Anyone who feels like they had the world's strictest parents needs to meet Cliff and Lisa Bolton, the stubborn but loving duo from CMT's World's Strictest Parents. The Boltons, who refer to themselves as Coach B and Miss B, adhere to all of the discipline rules in the book -- times ten -- and have added their own. In our exclusive interview, the Boltons explain why kids want to be disciplined.
Did you already have a reputation for being the World's Strictest Parents?
Coach B: Well, we're pretty strict. Not mean-strict.
Miss B: I have a 23-year-old daughter now. In junior high and high school, all the other moms would call me and say, "Are you letting your daughter do this?" We were the moral compass, and that's a heavy burden.
Coach B: The key is to do it without being judgmental. We all have had our struggles as parents.
Miss B: We're not perfect.
Coach B: Speak for yourself!
Miss B: But we ended up feeling like the bad guys a lot, when people would use us as an excuse to not let their own kids do things or go places. But popularity's not number one our list.
Coach B says in the show, "I don't need any teenage friends." That was a big moment for me. I think that's where a lot of parents mess up. They want to be best friends with their kids, no matter what.
Coach B: Parents and teachers.
But most parents do want to be friends with their kids, and I'm sure you guys are, sometimes. How do you balance that?
Miss B: Well any friendship is built on trust.
Coach B: And love.
Miss B: And security. So our children are raised, knowing they're loved, secure, you know. And all good relationships have boundaries, I don't care if you're a kid or an adult. But we are friends with our children when they are young, their number one friends they can go to.
Have your kids ever been afraid to tell you anything, since you're so strict?
Coach B: Sometimes they didn't tell us because they were afraid of disappointing us. They've been good and eager to please us most of their lives. Kids don't want to disappoint their parents. I was the same way, I didn't want to let my parents down. I was afraid of disappointment.
Your kids are used to your strictness. But Aja and Alex, the kids who come to stay with you, were not. There was a part where Aja said, "Fine, I'll just stand here (in the goat pen) all day," instead of doing what you told her to do. I was freaking out, thinking, "Oh my God, she is really just going to stand there all day. What are they going to do?"
Miss B: I cracked up when that happened. Coach B loves to be out in that goat pen. I told Aja, "If you think you're going to win this battle, you won't. First of all, he's more stubborn than you, and second of all, he loves standing out here all day. You're doing what he loves. This is not a good choice.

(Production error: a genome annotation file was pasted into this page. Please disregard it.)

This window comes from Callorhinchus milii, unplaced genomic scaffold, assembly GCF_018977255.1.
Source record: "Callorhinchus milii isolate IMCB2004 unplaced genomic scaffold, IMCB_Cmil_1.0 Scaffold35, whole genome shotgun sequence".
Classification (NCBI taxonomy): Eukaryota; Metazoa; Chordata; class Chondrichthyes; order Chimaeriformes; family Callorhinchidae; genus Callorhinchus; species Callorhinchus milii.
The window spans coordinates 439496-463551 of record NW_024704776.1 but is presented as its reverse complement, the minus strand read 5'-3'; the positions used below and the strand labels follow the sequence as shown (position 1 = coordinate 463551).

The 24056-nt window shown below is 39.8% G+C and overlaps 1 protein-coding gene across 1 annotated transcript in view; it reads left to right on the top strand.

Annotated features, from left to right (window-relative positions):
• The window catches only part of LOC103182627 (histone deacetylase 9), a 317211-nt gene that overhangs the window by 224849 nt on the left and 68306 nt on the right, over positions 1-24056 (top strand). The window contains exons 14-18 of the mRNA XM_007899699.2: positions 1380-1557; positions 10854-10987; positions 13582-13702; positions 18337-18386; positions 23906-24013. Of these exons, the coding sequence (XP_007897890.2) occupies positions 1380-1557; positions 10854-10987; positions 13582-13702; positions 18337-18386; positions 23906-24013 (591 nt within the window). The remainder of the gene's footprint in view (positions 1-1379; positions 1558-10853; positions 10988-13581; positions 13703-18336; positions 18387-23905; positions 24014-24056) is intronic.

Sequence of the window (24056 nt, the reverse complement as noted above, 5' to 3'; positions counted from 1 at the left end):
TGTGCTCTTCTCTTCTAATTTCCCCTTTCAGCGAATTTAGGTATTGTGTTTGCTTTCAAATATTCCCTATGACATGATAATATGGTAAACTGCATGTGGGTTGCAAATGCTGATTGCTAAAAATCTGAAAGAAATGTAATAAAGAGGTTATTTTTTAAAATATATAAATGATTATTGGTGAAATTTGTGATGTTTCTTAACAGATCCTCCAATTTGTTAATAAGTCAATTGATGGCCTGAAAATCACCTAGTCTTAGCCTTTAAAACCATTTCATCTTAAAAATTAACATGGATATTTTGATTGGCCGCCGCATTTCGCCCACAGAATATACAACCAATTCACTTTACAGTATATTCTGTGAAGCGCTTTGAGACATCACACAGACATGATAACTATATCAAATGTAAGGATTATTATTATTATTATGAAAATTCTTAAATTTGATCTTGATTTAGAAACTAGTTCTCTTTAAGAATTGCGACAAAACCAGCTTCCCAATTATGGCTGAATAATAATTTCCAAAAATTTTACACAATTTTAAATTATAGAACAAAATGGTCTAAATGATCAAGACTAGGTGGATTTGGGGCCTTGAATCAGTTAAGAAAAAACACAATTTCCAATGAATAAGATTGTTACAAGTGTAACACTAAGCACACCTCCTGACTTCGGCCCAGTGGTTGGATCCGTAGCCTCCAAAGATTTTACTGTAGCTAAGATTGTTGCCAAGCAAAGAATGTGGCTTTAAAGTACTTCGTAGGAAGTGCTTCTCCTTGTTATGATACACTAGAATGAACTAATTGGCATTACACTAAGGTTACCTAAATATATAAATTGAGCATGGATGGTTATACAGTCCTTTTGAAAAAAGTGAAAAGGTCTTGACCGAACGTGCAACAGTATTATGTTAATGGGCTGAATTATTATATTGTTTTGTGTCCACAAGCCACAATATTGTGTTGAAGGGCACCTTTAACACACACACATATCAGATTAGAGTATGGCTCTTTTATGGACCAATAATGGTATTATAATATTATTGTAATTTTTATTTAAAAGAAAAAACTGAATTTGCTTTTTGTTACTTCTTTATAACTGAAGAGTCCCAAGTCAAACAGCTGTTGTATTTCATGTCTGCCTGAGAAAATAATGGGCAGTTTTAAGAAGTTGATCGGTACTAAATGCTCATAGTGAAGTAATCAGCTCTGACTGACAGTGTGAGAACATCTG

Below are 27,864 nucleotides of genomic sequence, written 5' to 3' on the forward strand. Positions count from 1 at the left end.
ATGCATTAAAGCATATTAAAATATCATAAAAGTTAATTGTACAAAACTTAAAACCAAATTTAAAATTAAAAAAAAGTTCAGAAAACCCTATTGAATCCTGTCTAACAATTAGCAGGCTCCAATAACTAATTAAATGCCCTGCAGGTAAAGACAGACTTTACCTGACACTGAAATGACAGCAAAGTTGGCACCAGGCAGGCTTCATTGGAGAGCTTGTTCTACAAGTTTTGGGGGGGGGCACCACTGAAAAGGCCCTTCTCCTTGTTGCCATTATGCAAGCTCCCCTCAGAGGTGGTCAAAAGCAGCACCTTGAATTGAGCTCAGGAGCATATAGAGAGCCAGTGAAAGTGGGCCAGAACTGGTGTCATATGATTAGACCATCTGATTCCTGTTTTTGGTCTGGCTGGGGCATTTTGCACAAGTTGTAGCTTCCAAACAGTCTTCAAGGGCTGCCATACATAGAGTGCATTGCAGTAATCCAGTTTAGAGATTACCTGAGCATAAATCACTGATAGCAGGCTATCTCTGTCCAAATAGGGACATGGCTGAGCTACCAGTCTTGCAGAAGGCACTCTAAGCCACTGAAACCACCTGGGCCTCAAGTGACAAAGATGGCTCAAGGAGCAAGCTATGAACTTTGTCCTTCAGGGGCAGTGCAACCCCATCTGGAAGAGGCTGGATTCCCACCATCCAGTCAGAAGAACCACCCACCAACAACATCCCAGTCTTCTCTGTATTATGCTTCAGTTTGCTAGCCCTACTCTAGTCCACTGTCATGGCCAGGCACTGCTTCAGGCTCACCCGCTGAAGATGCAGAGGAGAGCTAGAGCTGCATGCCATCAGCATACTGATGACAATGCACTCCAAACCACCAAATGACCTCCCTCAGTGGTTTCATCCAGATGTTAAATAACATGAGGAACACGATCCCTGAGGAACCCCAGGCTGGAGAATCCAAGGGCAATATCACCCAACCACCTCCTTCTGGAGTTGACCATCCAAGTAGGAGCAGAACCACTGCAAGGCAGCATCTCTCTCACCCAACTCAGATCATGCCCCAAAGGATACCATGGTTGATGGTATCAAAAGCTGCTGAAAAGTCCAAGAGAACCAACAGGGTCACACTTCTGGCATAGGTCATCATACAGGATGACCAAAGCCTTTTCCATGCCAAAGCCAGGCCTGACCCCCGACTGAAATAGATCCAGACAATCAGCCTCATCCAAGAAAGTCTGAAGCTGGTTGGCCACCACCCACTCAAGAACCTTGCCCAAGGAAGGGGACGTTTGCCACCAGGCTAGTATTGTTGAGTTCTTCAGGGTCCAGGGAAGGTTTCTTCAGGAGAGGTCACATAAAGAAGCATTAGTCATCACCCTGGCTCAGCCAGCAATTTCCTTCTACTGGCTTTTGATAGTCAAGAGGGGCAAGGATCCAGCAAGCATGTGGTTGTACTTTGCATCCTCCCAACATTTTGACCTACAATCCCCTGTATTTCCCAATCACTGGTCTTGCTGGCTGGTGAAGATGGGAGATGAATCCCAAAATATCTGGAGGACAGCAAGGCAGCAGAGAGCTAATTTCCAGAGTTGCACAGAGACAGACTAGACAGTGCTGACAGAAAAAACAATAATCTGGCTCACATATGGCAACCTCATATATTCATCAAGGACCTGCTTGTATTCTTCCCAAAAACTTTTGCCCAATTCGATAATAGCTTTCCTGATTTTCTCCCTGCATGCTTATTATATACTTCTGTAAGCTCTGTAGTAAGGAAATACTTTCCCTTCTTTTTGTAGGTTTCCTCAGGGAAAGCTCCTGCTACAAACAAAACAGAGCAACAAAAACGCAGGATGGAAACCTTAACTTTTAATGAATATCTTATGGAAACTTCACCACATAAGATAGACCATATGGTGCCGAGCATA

Coach B: I was thinking, thanks!
She surprised me when she gave in.
Coach B: She surprised us, too.
Are your kids ever defiant? Do they ever say, "No, I'm not doing the push ups"?
Coach B: No.
Miss B: The producers asked us at the beginning what we did when our kids didn't listen to us, and we didn't know what to say, because they always do. Once, though, we told our son Caleb he could not go to this venue with his band. We said, "You cannot live in our house if you go." He went anyway. And when he got back the next morning, his dad literally threw his clothes in the yard and we said, "No. You're out. This is the consequence of your action. We meant it. This is not a revolving door." I'll never forget the look on his face of total dismay. It was the hardest thing I've ever done. I sat down and cried; it broke my heart beyond breaking. But it was a lesson that he had to learn, and it was a lesson for us, too. He lived with our other son for about six months. He came back and apologized and I'll never forget his line. He said, "Mom, freedom is overrated. Can I come home?" He's 21 now and he's home, going to school and working, and he's a great kid.
What's one of the best parenting rules you have?
Miss B: We really take control of the choices of friends our kids have. When they start talking about friends, we say, "Bring them over." If we haven't met their parents, they can't go to their friend's house. When Caleb came home with his friends from the music venue and we kicked him out, I was crying and I pointed to his friends and said, "Do you see these boys? If you died they'd cry for one day. I'd cry for a lifetime. They will lie and steal from you."
What did you learn from this experience?
Coach B: I learned that kids do want to be disciplined and loved. I'll tell you what, they're dreaming about love and guidance.
Miss B: They need love, attention and boundaries. They don't know they want it, but they desire it. And at the end of the day, they get it. And they're running around all happy and healthy.